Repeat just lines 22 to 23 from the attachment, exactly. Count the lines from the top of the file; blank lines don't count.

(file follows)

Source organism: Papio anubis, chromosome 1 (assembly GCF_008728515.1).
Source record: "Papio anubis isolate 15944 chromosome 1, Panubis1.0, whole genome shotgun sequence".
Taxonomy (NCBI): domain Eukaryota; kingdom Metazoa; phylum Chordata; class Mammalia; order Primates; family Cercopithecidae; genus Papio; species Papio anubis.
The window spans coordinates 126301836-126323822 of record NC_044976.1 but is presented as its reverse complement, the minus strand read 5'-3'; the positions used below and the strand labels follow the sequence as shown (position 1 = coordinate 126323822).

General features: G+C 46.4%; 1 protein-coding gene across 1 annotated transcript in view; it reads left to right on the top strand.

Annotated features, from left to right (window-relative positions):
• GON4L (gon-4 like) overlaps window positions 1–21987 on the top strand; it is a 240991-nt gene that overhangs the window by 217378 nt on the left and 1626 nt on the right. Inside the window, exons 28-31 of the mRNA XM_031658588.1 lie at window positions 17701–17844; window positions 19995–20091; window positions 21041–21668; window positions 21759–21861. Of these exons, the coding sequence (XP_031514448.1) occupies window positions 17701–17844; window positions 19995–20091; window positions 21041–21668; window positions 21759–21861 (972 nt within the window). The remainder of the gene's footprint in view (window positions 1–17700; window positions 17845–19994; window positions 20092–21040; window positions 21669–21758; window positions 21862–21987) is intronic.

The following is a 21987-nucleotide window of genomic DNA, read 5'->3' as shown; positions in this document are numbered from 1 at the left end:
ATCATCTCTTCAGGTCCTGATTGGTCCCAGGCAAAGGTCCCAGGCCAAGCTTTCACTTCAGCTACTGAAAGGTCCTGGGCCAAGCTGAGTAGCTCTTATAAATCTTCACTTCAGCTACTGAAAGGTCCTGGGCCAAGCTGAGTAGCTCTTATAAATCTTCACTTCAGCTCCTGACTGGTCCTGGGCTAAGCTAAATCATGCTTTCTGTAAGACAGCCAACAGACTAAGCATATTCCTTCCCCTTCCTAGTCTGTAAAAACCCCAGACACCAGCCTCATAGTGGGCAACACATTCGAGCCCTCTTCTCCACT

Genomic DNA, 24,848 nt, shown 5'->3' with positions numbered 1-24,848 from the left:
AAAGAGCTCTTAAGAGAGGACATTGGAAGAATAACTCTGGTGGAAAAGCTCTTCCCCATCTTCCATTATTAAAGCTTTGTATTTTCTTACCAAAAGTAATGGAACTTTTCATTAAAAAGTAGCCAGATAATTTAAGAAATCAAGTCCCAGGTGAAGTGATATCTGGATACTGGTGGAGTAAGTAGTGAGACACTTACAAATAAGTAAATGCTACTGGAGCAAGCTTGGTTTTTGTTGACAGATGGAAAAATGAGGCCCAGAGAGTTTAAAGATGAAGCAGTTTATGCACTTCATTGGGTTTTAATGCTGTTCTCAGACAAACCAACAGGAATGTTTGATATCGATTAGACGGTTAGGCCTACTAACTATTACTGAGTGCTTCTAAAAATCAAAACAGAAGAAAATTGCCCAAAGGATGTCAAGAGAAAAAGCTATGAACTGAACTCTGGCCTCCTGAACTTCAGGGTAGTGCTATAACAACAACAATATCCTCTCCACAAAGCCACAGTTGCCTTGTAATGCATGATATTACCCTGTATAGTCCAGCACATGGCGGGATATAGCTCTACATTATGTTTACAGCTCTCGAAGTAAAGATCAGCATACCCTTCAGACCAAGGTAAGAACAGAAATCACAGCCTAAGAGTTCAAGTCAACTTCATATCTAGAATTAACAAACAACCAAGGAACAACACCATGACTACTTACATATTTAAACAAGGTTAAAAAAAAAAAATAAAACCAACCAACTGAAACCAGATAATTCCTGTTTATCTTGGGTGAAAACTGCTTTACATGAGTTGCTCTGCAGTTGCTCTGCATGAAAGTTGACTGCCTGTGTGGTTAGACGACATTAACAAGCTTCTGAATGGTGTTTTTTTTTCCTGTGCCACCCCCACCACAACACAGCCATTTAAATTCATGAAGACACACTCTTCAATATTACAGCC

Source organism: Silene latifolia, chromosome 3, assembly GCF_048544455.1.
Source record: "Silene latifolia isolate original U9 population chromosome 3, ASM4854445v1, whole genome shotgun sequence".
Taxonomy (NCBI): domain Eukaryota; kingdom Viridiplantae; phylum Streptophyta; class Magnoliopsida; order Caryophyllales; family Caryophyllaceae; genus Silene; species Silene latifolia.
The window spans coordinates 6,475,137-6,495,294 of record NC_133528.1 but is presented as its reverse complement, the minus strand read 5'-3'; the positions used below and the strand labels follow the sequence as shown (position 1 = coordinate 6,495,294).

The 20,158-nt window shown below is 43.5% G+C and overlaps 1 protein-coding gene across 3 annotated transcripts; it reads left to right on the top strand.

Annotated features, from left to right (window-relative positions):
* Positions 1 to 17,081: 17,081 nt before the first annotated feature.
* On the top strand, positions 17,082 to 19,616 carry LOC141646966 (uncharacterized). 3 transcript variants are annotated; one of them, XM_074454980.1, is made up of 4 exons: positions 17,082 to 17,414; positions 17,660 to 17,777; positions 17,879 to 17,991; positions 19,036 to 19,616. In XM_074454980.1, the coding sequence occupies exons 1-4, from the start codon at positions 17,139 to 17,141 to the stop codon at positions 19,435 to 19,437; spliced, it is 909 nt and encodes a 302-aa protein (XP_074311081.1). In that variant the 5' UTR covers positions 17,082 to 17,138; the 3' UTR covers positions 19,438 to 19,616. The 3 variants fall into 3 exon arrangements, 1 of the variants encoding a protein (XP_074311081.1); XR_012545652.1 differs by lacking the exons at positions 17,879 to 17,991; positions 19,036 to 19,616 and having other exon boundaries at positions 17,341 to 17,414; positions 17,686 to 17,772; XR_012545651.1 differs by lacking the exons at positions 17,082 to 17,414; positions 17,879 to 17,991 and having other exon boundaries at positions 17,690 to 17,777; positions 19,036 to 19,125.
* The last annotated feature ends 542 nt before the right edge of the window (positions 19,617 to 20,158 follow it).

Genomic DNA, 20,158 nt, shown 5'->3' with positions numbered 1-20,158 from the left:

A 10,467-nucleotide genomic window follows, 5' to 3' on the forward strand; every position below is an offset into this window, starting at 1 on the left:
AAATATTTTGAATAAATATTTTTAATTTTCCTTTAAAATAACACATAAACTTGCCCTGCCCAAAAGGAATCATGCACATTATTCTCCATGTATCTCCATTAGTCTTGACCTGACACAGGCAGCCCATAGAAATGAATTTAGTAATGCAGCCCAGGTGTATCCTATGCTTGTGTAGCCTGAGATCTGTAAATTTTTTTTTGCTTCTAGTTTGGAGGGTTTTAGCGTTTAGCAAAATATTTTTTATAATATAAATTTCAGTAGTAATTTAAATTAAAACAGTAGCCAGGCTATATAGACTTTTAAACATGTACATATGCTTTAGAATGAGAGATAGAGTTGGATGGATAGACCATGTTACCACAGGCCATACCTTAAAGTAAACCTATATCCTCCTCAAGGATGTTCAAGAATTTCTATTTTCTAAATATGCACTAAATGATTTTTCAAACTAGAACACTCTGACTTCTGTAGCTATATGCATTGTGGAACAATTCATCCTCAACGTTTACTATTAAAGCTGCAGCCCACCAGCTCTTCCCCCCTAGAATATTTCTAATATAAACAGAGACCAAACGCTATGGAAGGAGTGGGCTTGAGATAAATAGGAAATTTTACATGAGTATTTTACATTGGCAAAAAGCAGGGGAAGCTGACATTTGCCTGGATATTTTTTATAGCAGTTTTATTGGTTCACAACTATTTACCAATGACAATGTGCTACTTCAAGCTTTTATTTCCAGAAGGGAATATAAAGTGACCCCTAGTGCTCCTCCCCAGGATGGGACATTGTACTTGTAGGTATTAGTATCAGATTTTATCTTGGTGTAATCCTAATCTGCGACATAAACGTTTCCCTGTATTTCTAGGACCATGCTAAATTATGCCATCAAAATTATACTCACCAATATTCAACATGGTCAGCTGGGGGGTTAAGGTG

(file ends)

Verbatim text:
A 10,467-nucleotide genomic window follows, 5' to 3' on the forward strand; every position below is an offset into this window, starting at 1 on the left:
AAATATTTTGAATAAATATTTTTAATTTTCCTTTAAAATAACACATAAACTTGCCCTGCCCAAAAGGAATCATGCACATTATTCTCCATGTATCTCCATTAGTCTTGACCTGACACAGGCAGCCCATAGAAATGAATTTAGTAATGCAGCCCAGGTGTATCCTATGCTTGTGTAGCCTGAGATCTGTAAATTTTTTTTTGCTTCTAGTTTGGAGGGTTTTAGCGTTTAGCAAAATATTTTTTATAATATAAATTTCAGTAGTAATTTAAATTAAAACAGTAGCCAGGCTATATAGACTTTTAAACATGTACATATGCTTTAGAATGAGAGATAGAGTTGGATGGATAGACCATGTTACCACAGGCCATACCTTAAAGTAAACCTATATCCTCCTCAAGGATGTTCAAGAATTTCTATTTTCTAAATATGCACTAAATGATTTTTCAAACTAGAACACTCTGACTTCTGTAGCTATATGCATTGTGGAACAATTCATCCTCAACGTTTACTATTAAAGCTGCAGCCCACCAGCTCTTCCCCCCTAGAATATTTCTAATATAAACAGAGACCAAACGCTATGGAAGGAGTGGGCTTGAGATAAATAGGAAATTTTACATGAGTATTTTACATTGGCAAAAAGCAGGGGAAGCTGACATTTGCCTGGATATTTTTTATAGCAGTTTTATTGGTTCACAACTATTTACCAATGACAATGTGCTACTTCAAGCTTTTATTTCCAGAAGGGAATATAAAGTGACCCCTAGTGCTCCTCCCCAGGATGGGACATTGTACTTGTAGGTATTAGTATCAGATTTTATCTTGGTGTAATCCTAATCTGCGACATAAACGTTTCCCTGTATTTCTAGGACCATGCTAAATTATGCCATCAAAATTATACTCACCAATATTCAACATGGTCAGCTGGGGGGTTAAGGTG